If you pay attention to the liturgy, then you might be aware that we honor a string of martyrs immediately after Christmas: St. Stephen the Protomartyr on Dec. 26, the Holy Innocents on Dec. 28, and St. Thomas Becket on Dec. 30. The joy of Christmas is tied to the witness of the martyrs; the Incarnation of Our Lord calls forth this witness on our part. That is the Providence of celebrating these martyrs within the Octave of Christmas.

In this post, I’ll focus on a martyr of the Christmas Octave who is often overlooked: St. Anastasia. I’ll also explore the significance of her name, which means “Resurrection.” Continue reading

Abigail and Mary: From Handmaid of the Lord to Salvific Queen

What if I told you that I could prove most of the “controversial” Marian doctrines, such as Our Lady’s status as Mediatrix of All Graces and Co-Redemptrix, from the words of the Annunciation and the Visitation? And on top of that, the key to unlocking the mysteries of these two passages comes from the First Book of Samuel?

Mary: The Blessed Handmaid of the Lord

I start my case with two expressions found in the first chapter of St. Luke’s Gospel:

1.) At the Annunciation, Our Lady consents to the archangel Gabriel’s message with the following words (St. Luke 1:38):

“Behold the handmaid of the Lord; be it done to me according to thy word.” (Douay-Rheims translation)

Here’s the Latin version from the Vulgate:

Ecce ancilla Domini: fiat mihi secundum verbum tuum. Continue reading

The Story of Jacob and Esau as a Type of Our Relationship with Christ

This is a bit of a ramshackle post, which I apologize for. Recently, I have been meditating on the story of the Patriarch Jacob in the Book of Genesis. In particular, I have been struck by the scene of Jacob and Esau’s reconciliation in Gen. 33. The build-up appears in Gen. 32.

I see in this story an account of our life in Christ. In fact, I hold that there is much in this passage that supports Catholic soteriology (teaching on how salvation works), specifically in those areas where it differs from Protestant soteriology. I don’t know that I shall ever have time to write out my thoughts with the proper detail, so I here present what notes I have managed to jot down. Here goes: Continue reading

St. Joseph Speaks the Word Incarnate

Many devotional writings about St. Joseph stress his silence. No word of his is recorded in Sacred Scripture. We know the Blessed Virgin’s response to the Archangel St. Gabriel, and we know her Magnificat. But we don’t know what St. Joseph said when the angel reassured him that he should not put away the Blessed Virgin, or when the angel told him to flee into Egypt, or return to Nazareth.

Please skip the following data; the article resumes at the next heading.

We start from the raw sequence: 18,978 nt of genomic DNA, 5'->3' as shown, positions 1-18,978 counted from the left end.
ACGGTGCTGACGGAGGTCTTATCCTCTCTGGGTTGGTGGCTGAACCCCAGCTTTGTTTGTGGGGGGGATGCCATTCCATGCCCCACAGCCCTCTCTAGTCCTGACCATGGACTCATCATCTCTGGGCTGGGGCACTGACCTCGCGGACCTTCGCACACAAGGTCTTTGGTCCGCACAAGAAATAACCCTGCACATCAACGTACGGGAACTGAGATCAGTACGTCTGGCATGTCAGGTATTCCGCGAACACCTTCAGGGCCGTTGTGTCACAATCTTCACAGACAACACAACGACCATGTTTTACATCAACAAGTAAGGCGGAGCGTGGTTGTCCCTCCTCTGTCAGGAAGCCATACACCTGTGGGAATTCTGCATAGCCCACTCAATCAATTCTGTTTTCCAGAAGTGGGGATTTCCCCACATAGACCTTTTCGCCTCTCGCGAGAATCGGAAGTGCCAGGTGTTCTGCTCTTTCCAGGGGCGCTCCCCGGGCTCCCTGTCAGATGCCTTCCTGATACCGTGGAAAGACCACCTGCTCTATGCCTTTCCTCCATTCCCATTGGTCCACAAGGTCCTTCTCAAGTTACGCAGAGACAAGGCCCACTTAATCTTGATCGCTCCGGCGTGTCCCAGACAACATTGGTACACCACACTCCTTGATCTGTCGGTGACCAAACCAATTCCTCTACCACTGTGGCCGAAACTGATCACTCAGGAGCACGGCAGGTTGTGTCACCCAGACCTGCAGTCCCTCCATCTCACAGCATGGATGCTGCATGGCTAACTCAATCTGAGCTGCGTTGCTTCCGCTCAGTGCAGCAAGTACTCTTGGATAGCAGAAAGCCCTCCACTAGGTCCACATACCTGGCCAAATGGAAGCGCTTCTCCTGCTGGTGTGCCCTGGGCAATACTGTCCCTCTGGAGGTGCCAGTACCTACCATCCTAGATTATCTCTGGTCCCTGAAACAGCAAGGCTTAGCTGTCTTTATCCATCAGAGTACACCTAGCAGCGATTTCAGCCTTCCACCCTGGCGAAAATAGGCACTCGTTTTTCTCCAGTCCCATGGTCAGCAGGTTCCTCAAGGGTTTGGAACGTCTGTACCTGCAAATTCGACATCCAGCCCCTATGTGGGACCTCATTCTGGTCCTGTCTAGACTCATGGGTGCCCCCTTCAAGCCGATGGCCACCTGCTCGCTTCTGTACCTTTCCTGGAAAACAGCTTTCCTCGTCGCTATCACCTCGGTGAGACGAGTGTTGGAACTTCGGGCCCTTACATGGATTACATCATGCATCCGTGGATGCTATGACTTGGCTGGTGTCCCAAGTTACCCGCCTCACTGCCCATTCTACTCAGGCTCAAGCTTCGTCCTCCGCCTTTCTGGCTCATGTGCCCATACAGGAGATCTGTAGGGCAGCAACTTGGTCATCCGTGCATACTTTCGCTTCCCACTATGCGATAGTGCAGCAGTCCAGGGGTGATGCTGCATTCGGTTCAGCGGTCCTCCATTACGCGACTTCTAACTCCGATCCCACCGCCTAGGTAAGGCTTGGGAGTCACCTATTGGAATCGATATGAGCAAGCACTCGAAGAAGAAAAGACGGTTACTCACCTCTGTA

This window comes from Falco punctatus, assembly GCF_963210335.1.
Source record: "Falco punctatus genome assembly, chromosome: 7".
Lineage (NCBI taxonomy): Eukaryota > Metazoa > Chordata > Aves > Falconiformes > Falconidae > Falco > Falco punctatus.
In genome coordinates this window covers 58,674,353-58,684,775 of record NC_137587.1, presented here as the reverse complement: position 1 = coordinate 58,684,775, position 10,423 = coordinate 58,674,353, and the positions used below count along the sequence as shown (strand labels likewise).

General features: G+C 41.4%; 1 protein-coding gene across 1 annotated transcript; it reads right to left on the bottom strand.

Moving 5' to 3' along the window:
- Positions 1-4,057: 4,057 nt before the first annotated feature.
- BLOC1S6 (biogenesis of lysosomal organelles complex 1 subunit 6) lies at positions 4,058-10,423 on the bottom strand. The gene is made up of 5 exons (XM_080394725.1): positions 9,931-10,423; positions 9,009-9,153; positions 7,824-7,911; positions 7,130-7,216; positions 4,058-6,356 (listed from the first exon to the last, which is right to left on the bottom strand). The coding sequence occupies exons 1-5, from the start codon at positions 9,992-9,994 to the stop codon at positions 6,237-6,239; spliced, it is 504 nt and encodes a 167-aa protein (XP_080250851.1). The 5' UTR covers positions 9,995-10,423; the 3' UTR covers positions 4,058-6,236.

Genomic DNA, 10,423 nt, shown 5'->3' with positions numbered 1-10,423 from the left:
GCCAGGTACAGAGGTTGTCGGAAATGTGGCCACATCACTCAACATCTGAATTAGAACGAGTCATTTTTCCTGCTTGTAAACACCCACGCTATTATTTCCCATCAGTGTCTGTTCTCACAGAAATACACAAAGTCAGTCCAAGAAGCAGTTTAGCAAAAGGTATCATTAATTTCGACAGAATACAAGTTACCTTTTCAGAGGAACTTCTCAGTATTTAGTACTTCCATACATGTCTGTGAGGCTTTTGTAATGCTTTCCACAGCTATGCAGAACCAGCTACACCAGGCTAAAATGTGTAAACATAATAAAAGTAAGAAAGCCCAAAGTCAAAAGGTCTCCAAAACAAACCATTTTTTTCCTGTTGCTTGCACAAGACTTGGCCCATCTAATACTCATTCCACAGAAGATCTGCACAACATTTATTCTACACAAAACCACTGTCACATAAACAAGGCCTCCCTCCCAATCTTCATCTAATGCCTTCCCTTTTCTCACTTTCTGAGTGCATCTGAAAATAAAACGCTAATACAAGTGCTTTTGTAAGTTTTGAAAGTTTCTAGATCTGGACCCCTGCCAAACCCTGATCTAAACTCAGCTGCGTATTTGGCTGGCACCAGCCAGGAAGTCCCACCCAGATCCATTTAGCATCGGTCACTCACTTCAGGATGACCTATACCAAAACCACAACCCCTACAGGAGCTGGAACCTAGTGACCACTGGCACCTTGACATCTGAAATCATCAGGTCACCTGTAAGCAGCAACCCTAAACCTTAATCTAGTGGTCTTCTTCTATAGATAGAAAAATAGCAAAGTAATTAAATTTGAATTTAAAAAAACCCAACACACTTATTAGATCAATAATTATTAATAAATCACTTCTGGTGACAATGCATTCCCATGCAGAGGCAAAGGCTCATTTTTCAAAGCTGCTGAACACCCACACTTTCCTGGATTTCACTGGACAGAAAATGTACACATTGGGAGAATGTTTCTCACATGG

We do know that St. Joseph spoke the Holy Name of Jesus, because it was his task as Our Lord’s legal father to name Him on the day of the Circumcision. St. Joseph said “Jesus,” and this Name (revealed to him and to the Blessed Virgin beforehand) became the Name which is over every other name.  Continue reading

Stones in David’s Sling

I recently wrote about David’s battle with Goliath.* Recently, I listened to a CD where the speaker referenced David and the five stones he took with him into battle against Goliath. The speaker asked, “What are your stones?” He meant, “What are the practices you rely on in your battle for holiness?”

Inspired by this talk, I provide some possible interpretations of David’s sling and five stones:

1.) The sling is the Rosary. The fives stones are the five decades in each set of mysteries. Continue reading

David and Goliath, Christ and Satan: the Typology of Lent

Whatever the date on this post says, I’m writing this on the first Sunday of Lent. Here, I propose that David’s famous battle against Goliath is an Old Testament type of Our Lord’s temptation in the wilderness, as well as a type of Lent.

Here are my starting points:

1.) Today’s Gospel in the Traditional Latin Mass is St. Matthew 4:1-11, which narrates Our Lord’s temptation in the desert. After Christ fasts for 40 days, Satan tempts Him. Our Lord resists the temptations and triumphs over Satan. This passage is our New Testament Scriptural type for Lent. We fast for 40 days, at the end of which we celebrate Our Lord’s triumph over Satan in the mysteries of the Easter Triduum.

2.) David’s triumph over Goliath has traditionally been interpreted as a type of Our Lord’s triumph over Satan. Our Lord was a physical descendant of David and legal heir to his throne. David was anointed by Samuel to be King of Israel, and “Christ” means Anointed. Our Lord was born in Bethlehem, David’s birthplace, and was hailed on Palm Sunday as the Son of David. Etc. Continue reading